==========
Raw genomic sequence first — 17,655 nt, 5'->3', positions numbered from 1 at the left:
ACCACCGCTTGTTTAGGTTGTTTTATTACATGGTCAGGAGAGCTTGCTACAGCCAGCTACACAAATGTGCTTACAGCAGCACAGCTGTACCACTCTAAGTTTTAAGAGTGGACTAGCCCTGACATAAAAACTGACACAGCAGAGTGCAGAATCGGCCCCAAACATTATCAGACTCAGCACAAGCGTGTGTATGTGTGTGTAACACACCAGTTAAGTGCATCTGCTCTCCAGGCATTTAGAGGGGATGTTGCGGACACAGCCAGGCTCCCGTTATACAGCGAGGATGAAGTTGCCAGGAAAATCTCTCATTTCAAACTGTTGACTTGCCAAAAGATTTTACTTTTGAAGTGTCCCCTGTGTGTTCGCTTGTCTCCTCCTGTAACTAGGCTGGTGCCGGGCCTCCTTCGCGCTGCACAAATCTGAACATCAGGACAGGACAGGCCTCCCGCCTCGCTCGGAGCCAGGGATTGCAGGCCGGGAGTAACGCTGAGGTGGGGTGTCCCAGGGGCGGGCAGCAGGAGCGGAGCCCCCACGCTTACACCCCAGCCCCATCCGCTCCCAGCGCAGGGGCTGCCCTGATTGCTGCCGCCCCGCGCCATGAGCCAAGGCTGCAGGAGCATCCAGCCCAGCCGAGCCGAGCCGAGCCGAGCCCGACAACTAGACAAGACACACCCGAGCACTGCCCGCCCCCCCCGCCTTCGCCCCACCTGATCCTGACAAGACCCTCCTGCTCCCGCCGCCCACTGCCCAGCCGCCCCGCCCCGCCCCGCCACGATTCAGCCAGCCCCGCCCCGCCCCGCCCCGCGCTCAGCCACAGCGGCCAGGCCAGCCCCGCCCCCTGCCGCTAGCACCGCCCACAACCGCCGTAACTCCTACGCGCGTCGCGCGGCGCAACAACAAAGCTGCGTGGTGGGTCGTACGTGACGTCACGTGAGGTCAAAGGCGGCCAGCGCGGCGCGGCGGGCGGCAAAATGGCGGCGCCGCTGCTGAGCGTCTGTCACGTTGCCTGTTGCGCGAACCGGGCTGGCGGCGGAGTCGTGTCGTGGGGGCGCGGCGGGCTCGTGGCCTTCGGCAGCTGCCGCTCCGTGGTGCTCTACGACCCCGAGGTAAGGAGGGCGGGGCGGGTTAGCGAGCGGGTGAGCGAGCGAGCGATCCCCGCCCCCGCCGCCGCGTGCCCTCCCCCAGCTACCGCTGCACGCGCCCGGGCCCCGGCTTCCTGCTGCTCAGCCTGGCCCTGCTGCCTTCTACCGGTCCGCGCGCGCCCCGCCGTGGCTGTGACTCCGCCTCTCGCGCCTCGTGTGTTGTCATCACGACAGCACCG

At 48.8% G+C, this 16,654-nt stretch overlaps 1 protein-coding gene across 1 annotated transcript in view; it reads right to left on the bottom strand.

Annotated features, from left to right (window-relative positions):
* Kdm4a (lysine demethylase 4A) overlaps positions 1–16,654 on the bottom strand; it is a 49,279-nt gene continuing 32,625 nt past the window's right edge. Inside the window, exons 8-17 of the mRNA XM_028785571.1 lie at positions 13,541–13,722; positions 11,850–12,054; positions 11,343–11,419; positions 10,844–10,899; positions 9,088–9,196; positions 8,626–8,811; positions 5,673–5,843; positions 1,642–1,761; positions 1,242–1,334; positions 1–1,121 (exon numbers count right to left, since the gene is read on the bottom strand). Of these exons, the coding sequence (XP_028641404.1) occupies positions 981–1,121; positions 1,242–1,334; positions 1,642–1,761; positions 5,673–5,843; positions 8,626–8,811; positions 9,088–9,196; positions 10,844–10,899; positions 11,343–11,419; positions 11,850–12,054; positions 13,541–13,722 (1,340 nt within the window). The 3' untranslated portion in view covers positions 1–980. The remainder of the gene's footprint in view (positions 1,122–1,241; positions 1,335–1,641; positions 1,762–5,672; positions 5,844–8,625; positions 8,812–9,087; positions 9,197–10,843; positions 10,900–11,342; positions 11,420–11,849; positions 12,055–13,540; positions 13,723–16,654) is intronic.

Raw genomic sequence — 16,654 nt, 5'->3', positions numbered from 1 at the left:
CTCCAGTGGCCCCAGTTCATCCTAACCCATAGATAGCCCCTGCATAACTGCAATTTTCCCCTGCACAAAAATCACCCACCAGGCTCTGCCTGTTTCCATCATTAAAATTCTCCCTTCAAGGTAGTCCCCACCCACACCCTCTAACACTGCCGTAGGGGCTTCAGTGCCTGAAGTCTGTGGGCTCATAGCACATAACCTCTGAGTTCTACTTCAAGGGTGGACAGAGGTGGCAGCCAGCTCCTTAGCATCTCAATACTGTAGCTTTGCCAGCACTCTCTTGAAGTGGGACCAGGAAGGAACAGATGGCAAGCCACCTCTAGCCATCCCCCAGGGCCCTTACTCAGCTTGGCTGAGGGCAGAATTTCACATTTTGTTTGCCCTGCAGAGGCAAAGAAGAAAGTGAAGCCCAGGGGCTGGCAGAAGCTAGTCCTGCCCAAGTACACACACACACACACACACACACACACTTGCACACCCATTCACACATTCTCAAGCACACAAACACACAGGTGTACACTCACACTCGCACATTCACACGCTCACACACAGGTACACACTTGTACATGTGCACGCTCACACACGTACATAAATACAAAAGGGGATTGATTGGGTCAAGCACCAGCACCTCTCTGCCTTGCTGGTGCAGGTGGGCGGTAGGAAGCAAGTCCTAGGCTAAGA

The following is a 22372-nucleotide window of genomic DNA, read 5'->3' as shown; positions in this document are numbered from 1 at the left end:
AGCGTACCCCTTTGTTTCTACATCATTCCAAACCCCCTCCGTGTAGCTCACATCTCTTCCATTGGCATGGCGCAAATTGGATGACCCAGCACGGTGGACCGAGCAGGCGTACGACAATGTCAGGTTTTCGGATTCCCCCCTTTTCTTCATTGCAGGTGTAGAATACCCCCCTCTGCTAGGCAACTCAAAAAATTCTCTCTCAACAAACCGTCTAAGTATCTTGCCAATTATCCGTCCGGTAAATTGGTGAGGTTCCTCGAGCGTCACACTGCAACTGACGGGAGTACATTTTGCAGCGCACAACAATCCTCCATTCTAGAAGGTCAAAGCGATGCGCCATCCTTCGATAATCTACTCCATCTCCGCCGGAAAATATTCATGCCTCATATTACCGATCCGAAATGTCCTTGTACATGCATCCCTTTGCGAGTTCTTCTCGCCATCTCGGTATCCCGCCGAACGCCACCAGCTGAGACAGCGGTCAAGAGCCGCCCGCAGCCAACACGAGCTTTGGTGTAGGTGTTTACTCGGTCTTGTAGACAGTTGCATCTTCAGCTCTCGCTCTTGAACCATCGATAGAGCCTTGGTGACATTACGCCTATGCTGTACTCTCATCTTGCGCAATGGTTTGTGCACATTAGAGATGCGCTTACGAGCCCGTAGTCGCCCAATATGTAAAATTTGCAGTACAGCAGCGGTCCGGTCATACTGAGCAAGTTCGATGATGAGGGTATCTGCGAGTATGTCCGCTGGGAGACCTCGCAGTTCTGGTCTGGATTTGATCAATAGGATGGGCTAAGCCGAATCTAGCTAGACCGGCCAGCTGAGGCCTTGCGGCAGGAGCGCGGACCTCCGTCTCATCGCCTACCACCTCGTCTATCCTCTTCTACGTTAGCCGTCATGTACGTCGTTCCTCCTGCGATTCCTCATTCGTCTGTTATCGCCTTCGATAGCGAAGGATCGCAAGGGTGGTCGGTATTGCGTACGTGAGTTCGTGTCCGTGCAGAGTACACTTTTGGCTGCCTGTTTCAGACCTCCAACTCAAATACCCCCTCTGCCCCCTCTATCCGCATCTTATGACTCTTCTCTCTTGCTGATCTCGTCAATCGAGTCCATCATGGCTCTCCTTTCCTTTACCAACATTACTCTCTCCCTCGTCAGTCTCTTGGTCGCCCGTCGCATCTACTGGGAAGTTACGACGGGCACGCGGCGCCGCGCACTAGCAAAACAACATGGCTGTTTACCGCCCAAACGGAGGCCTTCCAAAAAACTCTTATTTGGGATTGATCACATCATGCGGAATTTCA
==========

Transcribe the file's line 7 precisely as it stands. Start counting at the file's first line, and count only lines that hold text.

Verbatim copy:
CTCCAGTGGCCCCAGTTCATCCTAACCCATAGATAGCCCCTGCATAACTGCAATTTTCCCCTGCACAAAAATCACCCACCAGGCTCTGCCTGTTTCCATCATTAAAATTCTCCCTTCAAGGTAGTCCCCACCCACACCCTCTAACACTGCCGTAGGGGCTTCAGTGCCTGAAGTCTGTGGGCTCATAGCACATAACCTCTGAGTTCTACTTCAAGGGTGGACAGAGGTGGCAGCCAGCTCCTTAGCATCTCAATACTGTAGCTTTGCCAGCACTCTCTTGAAGTGGGACCAGGAAGGAACAGATGGCAAGCCACCTCTAGCCATCCCCCAGGGCCCTTACTCAGCTTGGCTGAGGGCAGAATTTCACATTTTGTTTGCCCTGCAGAGGCAAAGAAGAAAGTGAAGCCCAGGGGCTGGCAGAAGCTAGTCCTGCCCAAGTACACACACACACACACACACACACACACTTGCACACCCATTCACACATTCTCAAGCACACAAACACACAGGTGTACACTCACACTCGCACATTCACACGCTCACACACAGGTACACACTTGTACATGTGCACGCTCACACACGTACATAAATACAAAAGGGGATTGATTGGGTCAAGCACCAGCACCTCTCTGCCTTGCTGGTGCAGGTGGGCGGTAGGAAGCAAGTCCTAGGCTAAGA